"You are not special"
The Greatest High School Commencement Speech Of All Time.
English teacher David McCullough addresses the Class of 2012 at Wellesley High School
Our school just had it’s first graduation and while it went well and there was a lot to celebrate, knowing how the sausage is made from my position there; all i really wanted was some truth. Here is the truth I was looking for.
You see, if everyone is special, then no one is. If everyone gets a trophy, trophies become meaningless. In our unspoken but not so subtle Darwinian competition with one another–which springs, I think, from our fear of our own insignificance, a subset of our dread of mortality — we have of late, we Americans, to our detriment, come to love accolades more than genuine achievement. We have come to see them as the point — and we’re happy to compromise standards, or ignore reality, if we suspect that’s the quickest way, or only way, to have something to put on the mantelpiece, something to pose with, crow about, something with which to leverage ourselves into a better spot on the social totem pole. No longer is it how you play the game, no longer is it even whether you win or lose, or learn or grow, or enjoy yourself doing it… Now it’s “So what does this get me?”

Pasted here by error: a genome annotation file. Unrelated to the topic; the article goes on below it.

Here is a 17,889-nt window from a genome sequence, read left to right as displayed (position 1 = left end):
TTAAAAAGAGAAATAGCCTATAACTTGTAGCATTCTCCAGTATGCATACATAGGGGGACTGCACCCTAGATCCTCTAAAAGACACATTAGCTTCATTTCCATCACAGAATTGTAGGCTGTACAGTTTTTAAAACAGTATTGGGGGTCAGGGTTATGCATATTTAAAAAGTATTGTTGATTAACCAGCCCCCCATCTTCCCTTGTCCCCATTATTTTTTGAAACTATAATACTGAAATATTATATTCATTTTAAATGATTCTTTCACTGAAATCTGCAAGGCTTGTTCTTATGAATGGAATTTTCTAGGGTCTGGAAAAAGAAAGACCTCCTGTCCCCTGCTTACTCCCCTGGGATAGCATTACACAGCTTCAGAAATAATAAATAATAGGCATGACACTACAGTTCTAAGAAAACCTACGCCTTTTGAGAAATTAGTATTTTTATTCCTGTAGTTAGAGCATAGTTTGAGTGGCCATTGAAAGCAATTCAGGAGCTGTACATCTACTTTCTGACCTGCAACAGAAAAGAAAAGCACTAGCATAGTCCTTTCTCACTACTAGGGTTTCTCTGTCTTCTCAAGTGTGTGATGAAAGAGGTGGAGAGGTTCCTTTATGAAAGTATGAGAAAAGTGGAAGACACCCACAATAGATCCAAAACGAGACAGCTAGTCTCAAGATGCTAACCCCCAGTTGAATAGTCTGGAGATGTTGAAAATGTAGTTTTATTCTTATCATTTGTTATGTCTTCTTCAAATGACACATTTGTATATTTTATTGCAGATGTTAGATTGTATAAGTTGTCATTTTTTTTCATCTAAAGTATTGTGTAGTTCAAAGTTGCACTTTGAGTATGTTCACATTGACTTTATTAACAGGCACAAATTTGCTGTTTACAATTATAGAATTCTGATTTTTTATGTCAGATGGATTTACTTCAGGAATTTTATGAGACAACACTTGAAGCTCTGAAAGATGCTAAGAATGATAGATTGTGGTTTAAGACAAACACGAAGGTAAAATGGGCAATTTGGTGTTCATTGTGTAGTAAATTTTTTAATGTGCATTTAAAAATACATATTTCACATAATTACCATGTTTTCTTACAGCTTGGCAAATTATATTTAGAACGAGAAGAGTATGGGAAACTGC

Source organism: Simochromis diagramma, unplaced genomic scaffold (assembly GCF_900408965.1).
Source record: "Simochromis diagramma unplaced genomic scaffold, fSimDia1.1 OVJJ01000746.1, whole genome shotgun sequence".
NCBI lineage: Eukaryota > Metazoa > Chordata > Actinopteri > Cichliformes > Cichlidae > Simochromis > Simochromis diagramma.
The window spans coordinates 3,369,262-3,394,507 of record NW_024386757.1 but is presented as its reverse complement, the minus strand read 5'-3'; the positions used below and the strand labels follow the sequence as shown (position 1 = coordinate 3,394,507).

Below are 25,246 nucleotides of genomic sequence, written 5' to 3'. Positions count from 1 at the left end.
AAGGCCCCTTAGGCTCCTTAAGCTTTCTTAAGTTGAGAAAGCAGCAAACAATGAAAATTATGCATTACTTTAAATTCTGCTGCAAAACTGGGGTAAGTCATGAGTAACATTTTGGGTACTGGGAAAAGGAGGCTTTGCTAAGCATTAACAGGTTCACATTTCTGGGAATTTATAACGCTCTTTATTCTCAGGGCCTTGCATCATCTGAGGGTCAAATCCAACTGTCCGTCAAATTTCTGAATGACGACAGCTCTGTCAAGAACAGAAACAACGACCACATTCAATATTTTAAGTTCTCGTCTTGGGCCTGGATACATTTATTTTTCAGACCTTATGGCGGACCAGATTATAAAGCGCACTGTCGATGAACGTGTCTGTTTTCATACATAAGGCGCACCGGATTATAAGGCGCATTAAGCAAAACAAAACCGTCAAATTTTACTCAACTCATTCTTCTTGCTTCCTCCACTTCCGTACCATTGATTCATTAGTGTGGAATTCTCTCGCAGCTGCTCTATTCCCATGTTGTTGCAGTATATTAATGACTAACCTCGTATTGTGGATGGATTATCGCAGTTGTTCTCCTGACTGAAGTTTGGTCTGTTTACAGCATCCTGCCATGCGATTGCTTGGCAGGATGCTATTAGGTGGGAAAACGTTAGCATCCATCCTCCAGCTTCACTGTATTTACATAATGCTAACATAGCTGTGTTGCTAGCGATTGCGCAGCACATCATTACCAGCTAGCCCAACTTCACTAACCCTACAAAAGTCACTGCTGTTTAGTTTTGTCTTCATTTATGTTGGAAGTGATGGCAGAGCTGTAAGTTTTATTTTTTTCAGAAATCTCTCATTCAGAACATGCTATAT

This is what irks me about education and student attitudes today. It’s more like this game between us and the students and not an exchange of ideas, concepts, and problems to wrestle with. I always loved school because I could commune with different sources of information and map out how they all fit together in my head, and later in my life. I think the educators are just as guilty. The urge to say everything is fine and everyone made it ignores what we actually accomplished as well as what we need to strive for.
I love the benediction of his speech as well:
Climb the mountain not to plant your flag, but to embrace the challenge, enjoy the air and behold the view. Climb it so you can see the world, not so the world can see you. Go to Paris to be in Paris, not to cross it off your list and congratulate yourself for being worldly. Exercise free will and creative, independent thought not for the satisfactions they will bring you, but for the good they will do others, the rest of the 6.8 billion–and those who will follow them. And then you too will discover the great and curious truth of the human experience is that selflessness is the best thing you can do for yourself. The sweetest joys of life, then, come only with the recognition that you’re not special. Because everyone is. Congratulations. Good luck. Make for yourselves, please, for your sake and for ours, extraordinary lives.